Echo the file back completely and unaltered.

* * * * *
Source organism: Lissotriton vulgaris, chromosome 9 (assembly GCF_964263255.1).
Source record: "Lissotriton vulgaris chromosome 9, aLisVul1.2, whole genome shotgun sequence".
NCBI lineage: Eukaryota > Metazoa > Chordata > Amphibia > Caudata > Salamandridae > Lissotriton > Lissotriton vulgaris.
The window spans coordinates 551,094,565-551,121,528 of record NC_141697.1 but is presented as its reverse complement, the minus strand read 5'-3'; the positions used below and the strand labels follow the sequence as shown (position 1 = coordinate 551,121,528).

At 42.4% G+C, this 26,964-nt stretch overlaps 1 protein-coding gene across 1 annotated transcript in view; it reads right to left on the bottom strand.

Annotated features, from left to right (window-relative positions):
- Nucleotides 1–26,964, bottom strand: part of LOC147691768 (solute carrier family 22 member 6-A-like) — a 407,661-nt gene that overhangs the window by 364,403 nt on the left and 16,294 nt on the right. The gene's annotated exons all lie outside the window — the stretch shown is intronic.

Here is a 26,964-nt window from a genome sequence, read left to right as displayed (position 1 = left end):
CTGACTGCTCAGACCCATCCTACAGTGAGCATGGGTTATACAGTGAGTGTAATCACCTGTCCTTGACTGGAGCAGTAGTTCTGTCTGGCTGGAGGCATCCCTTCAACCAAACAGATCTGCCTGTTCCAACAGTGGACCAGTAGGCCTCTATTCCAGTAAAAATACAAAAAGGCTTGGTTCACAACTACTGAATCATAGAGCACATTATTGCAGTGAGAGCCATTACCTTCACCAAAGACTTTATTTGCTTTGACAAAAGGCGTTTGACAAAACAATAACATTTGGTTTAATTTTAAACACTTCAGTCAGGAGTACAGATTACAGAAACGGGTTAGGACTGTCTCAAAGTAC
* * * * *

Source organism: Lissotriton vulgaris, chromosome 9 (assembly GCF_964263255.1).
Source record: "Lissotriton vulgaris chromosome 9, aLisVul1.2, whole genome shotgun sequence".
NCBI lineage: Eukaryota > Metazoa > Chordata > Amphibia > Caudata > Salamandridae > Lissotriton > Lissotriton vulgaris.
The window spans coordinates 551,094,565-551,121,528 of record NC_141697.1 but is presented as its reverse complement, the minus strand read 5'-3'; the positions used below and the strand labels follow the sequence as shown (position 1 = coordinate 551,121,528).

At 42.4% G+C, this 26,964-nt stretch overlaps 1 protein-coding gene across 1 annotated transcript in view; it reads right to left on the bottom strand.

Annotated features, from left to right (window-relative positions):
- Nucleotides 1–26,964, bottom strand: part of LOC147691768 (solute carrier family 22 member 6-A-like) — a 407,661-nt gene that overhangs the window by 364,403 nt on the left and 16,294 nt on the right. The gene's annotated exons all lie outside the window — the stretch shown is intronic.

Here is a 26,964-nt window from a genome sequence, read left to right as displayed (position 1 = left end):
CTGACTGCTCAGACCCATCCTACAGTGAGCATGGGTTATACAGTGAGTGTAATCACCTGTCCTTGACTGGAGCAGTAGTTCTGTCTGGCTGGAGGCATCCCTTCAACCAAACAGATCTGCCTGTTCCAACAGTGGACCAGTAGGCCTCTATTCCAGTAAAAATACAAAAAGGCTTGGTTCACAACTACTGAATCATAGAGCACATTATTGCAGTGAGAGCCATTACCTTCACCAAAGACTTTATTTGCTTTGACAAAAGGCGTTTGACAAAACAATAACATTTGGTTTAATTTTAAACACTTCAGTCAGGAGTACAGATTACAGAAACGGGTTAGGACTGTCTCAAAGTAC